Please check out my latest audio recording from The Emotional Man Podcast Part I With Zef Neary. You can listen to the podcast by clicking on the AUDIO PODCASTS & RADIO INTERVIEWS button at the top of this page, then click on the PODCAST INTERVIEWS tab and scroll down and click on The Emotional Man Podcast tab.
Please check out my latest YouTube recording from the Lead To Win Podcast with Bo Bergen. You can watch the podcast by clicking on the PODCAST & SPEAKING VIDEOS button at the top of this page and scroll down and click on the Lead To Win Podcast tab.
If you are responsible for implementing a new product or service, how often do you consult EVERYONE impacted by the change?
Is it really necessary to inform and seek feedback from the people most affected by something new?
The more people who can review a new product or service before it is implemented, the more perspectives you will get about the best ways to make the idea successful.
According to a March 5, 2020 article by Lauren Landry titled, Why Managers Should Involve Their Team In The Decision-Making Process, which was published in the Harvard Business School Online, there are five benefits to involving others:
1. Overcoming Consensus - While it would be great if everyone would agree on every aspect of a new idea, consensus is likely to lead to a lower evaluation of a problem and fewer creative solutions.
2. Increased Staff Engagement - By involving your team in the decision-making process, you are demonstrating that you trust them and they are valuable to the process. This leads to increased employee engagement.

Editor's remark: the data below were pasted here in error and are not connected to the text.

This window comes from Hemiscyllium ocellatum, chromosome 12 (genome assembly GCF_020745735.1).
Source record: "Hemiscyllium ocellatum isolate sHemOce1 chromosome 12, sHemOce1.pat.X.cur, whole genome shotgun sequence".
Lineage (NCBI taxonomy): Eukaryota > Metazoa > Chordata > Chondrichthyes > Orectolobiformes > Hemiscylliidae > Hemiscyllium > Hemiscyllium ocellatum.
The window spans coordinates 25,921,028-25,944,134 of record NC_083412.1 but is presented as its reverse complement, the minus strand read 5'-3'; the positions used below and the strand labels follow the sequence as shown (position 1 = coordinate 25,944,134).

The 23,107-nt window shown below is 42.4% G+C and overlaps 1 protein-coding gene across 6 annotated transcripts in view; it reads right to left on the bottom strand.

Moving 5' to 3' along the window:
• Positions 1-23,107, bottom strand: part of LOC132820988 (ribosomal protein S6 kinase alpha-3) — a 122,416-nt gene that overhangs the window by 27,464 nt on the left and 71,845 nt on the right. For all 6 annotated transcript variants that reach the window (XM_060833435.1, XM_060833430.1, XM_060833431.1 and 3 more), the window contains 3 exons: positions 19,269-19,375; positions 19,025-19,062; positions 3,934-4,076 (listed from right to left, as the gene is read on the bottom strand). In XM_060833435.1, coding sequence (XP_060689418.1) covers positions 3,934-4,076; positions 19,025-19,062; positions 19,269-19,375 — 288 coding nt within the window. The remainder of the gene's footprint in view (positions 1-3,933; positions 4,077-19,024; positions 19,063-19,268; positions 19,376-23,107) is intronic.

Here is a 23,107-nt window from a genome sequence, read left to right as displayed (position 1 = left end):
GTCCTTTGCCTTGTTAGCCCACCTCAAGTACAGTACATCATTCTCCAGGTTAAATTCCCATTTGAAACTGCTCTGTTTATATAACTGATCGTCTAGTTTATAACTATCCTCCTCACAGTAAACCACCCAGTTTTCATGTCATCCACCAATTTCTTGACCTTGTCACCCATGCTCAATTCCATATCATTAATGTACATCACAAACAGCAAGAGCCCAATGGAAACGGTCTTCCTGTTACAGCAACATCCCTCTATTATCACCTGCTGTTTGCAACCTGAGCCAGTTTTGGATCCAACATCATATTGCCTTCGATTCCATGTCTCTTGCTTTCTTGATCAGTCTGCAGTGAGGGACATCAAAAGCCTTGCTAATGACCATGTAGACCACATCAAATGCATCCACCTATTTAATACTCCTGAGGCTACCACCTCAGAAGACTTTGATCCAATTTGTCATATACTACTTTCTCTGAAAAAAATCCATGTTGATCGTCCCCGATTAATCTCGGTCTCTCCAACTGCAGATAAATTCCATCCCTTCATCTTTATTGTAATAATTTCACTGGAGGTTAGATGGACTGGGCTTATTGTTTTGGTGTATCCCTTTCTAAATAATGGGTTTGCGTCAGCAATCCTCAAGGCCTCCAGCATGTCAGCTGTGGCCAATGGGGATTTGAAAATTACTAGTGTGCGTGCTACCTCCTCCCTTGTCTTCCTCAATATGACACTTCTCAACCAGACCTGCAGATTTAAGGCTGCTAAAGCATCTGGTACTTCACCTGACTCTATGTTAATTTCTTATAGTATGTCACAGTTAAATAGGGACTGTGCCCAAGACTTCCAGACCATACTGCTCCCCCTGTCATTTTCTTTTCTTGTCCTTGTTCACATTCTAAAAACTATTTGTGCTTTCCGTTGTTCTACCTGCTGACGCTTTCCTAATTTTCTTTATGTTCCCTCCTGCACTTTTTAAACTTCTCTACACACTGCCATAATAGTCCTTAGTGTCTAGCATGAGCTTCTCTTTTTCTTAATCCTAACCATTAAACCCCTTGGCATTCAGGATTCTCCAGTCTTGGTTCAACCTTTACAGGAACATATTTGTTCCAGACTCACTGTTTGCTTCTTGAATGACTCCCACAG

3. Enabling Collaboration and Communication - In a Queens University of Charlotte study, almost 75% of employers rate teamwork and collaboration as very important, yet 39% of employees say their organization doesn't collaborate enough. By involving others in the decision-making process, you foster collaboration and break down corporate silos.
4. Surfacing Your Own Blind Spots - While 95% of people think they are self-aware and know their blind spots, research shows that only about 10 - 15% are. Involving your team in decision-making can help uncover your blind spots.
5. Getting Buy-In From People Involved In The Implementation Process - Trying to implement an idea without input from the people implementing the idea, is a recipe for disaster.
Even the most obvious products and services that should be implemented will have an enormous impact on the people involved in making that happen. Consulting them and making them part of the decision process will make it easier to bring a new idea to life.
Please watch the video below about other benefits for consulting staff when implementing a new idea and leave me your comments about how you would go about putting a new idea into place.
Author & Motivational Speaker
Terry is a sought after speaker who believes in the power of a story to motivate, inspire, and help others lead their uncommon and extraordinary lives. By combining his eleven-year cancer journey with his diverse business, athletic coaching, and hostage negotiating expertise, he delivers compelling yet relatable presentations for conferences, on-line events, panels, meetings, and seminars.